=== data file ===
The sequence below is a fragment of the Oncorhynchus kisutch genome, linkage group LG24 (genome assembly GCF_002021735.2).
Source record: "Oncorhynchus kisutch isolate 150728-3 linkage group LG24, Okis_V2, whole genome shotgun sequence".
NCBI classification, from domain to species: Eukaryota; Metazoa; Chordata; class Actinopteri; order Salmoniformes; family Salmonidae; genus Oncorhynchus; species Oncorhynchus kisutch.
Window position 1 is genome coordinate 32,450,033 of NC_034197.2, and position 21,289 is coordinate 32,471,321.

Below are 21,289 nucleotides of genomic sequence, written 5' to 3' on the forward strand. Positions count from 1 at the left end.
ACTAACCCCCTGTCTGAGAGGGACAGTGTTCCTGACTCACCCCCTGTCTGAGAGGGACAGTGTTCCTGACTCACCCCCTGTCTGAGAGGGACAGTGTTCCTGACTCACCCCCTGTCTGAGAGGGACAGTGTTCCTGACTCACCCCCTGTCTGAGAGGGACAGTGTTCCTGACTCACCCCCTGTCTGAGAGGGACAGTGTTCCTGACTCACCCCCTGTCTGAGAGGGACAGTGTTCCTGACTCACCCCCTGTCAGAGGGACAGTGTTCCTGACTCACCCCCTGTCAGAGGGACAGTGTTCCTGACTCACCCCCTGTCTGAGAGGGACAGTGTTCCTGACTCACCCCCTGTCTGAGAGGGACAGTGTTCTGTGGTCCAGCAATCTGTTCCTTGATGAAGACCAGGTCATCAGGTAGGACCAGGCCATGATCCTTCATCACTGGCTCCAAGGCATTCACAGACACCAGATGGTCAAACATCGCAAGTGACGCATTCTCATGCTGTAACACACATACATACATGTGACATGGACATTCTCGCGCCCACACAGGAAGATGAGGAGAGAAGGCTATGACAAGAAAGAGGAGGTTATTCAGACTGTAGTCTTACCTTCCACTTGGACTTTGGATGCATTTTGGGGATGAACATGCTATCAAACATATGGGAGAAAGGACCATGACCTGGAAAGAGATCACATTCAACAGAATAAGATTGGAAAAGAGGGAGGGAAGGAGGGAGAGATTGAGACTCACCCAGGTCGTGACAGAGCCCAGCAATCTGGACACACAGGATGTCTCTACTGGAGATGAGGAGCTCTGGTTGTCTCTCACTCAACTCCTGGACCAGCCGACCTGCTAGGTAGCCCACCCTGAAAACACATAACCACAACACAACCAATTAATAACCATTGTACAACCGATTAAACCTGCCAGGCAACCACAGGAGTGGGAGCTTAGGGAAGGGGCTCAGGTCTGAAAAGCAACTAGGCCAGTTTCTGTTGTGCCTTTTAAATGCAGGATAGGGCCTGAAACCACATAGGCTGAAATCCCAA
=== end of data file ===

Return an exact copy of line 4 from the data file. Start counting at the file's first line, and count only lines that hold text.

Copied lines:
Window position 1 is genome coordinate 32,450,033 of NC_034197.2, and position 21,289 is coordinate 32,471,321.